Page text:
Change happens when it is forced. The force can be an opportunity or a threat, perhaps embodied in a crisis. In many domains, the forces for change are manifested as market forces. Competitors, large or small, recognized or unrecognized, are the sources of market forces. Thus, change happens when there is competition to meet market needs with better performance, quality, service and/or prices.
Change is much less likely to happen when there is little or no competition. The stewards of the status quo can then argue that everything is great — as good as it can be within the prevailing constraints. If competitors are not offering viable alternatives, it is difficult to convincingly argue that the stewards of the status quo are wrong. Consequently, all investments are focused on preserving the status quo.
Healthcare is currently in crisis. New alternatives are being driven by information and incentives. Information will improve overall efficiency, but also enable health consumers to know the best providers, the best treatments, and the best pricing. Changing incentives focused on pay for outcomes will cause providers to focus on procedures that improve outcomes because those are the only ones for which they will be paid.
Higher education is a crisis in waiting. Costs of administration (per student) have soared while expenditures on education and research (per student) have steadily declined. At the same time, the merits of the old argument that a college education is always worth it have faded. Unfortunately, there is a dearth of viable alternatives. Online education has some benefits, but campus-based education provides a much richer growth experience.
What we need is an alternative that retains the benefits of campus-based education with much less overhead. How about a university with a president, provost, deans and department heads, with NO vice presidents, vice provosts, associate vice presidents, associate vice provosts, etc.? How about a university where the faculty members are the majority of employees? Those two rules alone would constitute a dramatic change.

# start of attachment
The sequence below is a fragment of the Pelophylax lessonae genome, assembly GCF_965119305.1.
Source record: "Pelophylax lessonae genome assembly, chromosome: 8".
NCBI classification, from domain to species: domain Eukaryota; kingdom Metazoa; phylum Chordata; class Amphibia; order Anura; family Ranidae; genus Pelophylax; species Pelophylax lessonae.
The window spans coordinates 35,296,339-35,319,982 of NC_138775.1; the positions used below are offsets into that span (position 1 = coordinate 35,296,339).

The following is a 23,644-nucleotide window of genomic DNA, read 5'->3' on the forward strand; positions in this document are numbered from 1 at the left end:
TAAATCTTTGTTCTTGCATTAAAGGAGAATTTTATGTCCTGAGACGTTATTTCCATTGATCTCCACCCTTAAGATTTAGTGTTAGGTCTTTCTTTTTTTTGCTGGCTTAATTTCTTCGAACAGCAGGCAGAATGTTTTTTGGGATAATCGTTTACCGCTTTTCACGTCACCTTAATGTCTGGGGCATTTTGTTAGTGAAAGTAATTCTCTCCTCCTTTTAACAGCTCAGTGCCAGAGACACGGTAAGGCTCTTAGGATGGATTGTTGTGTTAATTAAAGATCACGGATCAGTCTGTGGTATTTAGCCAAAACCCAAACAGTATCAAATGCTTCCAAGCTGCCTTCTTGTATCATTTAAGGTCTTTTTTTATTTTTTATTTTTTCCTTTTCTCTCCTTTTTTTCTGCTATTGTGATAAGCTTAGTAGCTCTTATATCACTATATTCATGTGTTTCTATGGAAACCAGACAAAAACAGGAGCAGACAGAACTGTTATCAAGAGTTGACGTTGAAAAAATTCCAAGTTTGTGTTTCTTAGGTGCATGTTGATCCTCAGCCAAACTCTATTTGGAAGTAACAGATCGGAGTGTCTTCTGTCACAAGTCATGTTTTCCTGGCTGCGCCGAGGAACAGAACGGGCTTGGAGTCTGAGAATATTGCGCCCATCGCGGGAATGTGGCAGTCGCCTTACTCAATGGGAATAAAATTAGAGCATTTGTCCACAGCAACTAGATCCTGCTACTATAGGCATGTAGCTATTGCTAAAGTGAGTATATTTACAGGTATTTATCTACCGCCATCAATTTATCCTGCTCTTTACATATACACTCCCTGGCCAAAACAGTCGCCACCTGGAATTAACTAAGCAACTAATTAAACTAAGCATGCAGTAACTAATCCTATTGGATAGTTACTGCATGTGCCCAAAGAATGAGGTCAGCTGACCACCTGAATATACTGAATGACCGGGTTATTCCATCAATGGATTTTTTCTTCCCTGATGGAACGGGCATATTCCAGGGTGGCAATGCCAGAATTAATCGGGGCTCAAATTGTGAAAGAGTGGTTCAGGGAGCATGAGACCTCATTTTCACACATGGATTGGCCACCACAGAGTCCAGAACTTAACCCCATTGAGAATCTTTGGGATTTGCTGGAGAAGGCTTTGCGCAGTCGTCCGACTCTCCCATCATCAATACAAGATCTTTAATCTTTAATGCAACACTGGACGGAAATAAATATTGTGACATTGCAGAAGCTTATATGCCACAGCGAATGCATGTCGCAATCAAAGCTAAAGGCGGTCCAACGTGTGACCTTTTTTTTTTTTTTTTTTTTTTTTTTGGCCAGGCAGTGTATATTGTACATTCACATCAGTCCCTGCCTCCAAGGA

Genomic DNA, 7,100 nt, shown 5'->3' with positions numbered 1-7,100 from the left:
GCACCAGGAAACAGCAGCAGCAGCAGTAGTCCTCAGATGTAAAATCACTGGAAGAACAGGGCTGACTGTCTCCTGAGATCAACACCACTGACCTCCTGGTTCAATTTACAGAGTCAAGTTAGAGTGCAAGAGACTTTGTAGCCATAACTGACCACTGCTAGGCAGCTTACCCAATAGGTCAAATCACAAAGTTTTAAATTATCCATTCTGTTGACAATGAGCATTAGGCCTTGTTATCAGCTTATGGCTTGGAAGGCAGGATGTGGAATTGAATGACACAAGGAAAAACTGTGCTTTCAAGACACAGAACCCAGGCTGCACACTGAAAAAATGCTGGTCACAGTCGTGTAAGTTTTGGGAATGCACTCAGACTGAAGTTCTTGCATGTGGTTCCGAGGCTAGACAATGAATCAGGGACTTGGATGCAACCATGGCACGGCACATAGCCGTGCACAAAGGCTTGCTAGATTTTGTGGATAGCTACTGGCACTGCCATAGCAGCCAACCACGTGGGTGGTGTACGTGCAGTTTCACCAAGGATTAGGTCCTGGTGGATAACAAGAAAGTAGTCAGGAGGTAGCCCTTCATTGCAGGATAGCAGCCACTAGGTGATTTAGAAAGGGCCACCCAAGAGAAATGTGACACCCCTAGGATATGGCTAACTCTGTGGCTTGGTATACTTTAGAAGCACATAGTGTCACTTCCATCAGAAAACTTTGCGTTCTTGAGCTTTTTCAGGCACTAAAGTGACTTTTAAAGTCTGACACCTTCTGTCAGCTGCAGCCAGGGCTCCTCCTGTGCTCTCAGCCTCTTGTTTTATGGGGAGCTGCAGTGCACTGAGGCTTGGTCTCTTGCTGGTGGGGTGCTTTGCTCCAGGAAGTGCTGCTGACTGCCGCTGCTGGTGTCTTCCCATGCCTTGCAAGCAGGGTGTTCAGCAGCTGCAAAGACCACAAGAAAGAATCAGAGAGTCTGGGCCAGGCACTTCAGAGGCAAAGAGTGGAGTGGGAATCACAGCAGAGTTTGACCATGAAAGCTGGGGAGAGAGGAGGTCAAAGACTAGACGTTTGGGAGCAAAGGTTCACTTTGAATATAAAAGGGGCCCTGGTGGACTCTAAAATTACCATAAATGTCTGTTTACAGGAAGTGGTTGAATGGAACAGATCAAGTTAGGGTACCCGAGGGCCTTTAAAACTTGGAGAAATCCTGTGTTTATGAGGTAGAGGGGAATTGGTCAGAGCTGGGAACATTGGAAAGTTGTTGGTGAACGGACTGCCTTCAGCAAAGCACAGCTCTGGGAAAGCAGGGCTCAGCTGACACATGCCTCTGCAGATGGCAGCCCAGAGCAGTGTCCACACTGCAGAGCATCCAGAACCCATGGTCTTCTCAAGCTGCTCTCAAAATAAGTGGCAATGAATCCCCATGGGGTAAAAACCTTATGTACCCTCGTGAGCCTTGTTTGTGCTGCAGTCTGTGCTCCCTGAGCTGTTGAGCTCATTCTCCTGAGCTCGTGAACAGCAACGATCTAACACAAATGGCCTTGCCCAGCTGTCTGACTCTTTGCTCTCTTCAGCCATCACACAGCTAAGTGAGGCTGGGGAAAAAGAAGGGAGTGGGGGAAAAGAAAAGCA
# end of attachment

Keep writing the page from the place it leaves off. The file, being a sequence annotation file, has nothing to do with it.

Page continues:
No mainstream university would agree to these rules. There are far too many stewards of the status quo to allow this to happen. But, there could be new universities, perhaps populated by faculty disaffected with the mainstream, which could operate this way. The result might be a first-rate education for less than $10,000 per year — no fees added, no hidden charges.
This type of alternative would force change. The best students would opt for this new alternative. The mainstream universities, with increasingly bloated costs, would attract mediocre students from financially well-off families. These students and their families would be more attracted to suites at the football stadium than science labs. This would enable mainstream universities to cut back expenditures on the more academic side of things to focus on campus amenities and intramural enrichments.
How would we convince students — and their parents — that the degree from Alternative U is as valuable, or more valuable, than a degree from Mainstream U? There are two key elements of making this case. First, the quality of the faculty could be superb due to the enormous savings from salaries of non-faculty. Faculty members could be paid quite well since the typical five university staff members per faculty member would not exist.
Second, close alliances with industry and, to an extent, government would create great opportunities for internships and virtually guaranteed employment upon graduation. There would be no graduates from Alternative U with marginal work knowledge and skills. Everyone would be really good at something, ranging from design and engineering to journalism, theatre and media. The graduates of Alternative U would run the world, and the students at Alternative U would know this.
Mainstream U could pursue the Alternative U mission, actually much easier than those who would have to start from scratch. But, Mainstream U will not pursue this opportunity to innovate — they are much too busy. There are hundreds of faculty members to manage and thousands of staff members to pay and promote. The administrative assistant to the Deputy Associate Vice Provost has filed a complaint requesting the title of Assistant Deputy Associate Vice Provost and the university’s legal counsel has advised that this be settled out of court.